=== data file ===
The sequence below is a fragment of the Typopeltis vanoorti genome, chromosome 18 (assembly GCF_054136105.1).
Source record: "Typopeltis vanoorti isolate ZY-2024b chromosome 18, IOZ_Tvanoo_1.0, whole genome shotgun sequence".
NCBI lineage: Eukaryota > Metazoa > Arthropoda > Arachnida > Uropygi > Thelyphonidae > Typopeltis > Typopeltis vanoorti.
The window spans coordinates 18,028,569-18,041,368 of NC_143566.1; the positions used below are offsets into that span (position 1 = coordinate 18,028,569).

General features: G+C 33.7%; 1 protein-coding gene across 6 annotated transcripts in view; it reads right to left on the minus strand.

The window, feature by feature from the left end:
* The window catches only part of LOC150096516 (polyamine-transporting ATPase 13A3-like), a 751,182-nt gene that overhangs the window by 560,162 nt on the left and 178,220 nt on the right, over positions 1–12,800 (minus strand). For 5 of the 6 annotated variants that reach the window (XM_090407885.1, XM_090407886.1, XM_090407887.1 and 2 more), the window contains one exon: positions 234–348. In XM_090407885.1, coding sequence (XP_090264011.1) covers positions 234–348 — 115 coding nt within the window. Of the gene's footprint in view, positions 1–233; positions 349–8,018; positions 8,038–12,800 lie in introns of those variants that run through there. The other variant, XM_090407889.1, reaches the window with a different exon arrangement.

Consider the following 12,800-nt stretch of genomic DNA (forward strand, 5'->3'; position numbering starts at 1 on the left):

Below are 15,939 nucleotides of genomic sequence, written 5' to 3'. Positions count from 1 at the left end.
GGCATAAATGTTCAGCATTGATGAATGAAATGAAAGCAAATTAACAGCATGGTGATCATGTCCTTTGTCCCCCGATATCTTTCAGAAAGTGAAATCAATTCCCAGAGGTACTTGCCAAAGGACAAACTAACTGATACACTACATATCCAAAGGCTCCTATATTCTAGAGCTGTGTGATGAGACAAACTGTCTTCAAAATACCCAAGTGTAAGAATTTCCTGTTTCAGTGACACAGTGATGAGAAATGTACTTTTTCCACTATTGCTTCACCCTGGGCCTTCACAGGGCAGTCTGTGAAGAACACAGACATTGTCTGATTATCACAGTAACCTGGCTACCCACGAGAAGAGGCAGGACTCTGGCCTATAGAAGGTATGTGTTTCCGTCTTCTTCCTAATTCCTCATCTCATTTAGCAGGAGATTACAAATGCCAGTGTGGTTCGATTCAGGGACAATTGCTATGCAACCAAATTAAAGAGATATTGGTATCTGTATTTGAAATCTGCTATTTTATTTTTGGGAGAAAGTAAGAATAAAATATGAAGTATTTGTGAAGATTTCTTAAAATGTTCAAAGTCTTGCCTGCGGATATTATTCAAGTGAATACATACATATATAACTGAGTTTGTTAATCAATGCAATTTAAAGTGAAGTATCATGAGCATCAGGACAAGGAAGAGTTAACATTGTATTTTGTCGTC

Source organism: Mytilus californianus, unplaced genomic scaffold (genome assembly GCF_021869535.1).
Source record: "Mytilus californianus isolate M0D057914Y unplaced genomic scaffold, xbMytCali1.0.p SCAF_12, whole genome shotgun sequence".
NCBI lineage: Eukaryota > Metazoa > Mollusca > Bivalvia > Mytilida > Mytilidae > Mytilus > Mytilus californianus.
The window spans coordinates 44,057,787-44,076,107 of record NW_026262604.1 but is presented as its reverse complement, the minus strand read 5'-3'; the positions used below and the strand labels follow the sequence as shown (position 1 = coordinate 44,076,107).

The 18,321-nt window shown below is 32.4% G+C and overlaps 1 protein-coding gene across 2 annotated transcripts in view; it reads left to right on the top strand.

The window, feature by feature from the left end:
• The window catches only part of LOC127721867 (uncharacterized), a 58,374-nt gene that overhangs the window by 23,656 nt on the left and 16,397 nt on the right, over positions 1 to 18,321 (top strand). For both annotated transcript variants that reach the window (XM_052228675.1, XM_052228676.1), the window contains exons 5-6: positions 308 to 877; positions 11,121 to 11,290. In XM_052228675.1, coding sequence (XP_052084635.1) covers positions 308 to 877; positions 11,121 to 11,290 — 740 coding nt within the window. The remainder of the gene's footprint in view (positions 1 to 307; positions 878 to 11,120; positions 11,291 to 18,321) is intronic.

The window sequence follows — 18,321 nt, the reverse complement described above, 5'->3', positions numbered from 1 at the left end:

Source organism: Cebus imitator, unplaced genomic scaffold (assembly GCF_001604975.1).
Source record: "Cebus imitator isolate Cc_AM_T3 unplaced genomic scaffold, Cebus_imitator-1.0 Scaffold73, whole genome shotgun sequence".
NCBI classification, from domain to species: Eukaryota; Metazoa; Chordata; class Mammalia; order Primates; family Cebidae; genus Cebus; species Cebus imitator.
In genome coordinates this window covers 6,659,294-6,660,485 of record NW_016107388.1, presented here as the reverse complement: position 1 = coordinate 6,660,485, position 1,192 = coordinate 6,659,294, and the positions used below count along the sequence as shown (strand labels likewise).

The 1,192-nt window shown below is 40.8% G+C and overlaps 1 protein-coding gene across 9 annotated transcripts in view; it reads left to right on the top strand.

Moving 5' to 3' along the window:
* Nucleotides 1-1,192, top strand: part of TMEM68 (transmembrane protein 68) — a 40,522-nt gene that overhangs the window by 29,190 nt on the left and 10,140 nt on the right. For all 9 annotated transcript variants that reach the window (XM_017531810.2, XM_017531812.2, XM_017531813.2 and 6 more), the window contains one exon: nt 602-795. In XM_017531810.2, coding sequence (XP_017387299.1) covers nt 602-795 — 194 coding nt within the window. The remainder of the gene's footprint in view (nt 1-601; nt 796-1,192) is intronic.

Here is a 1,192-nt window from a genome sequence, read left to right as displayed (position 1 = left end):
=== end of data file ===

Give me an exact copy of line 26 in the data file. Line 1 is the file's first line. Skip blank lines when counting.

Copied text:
Here is a 1,192-nt window from a genome sequence, read left to right as displayed (position 1 = left end):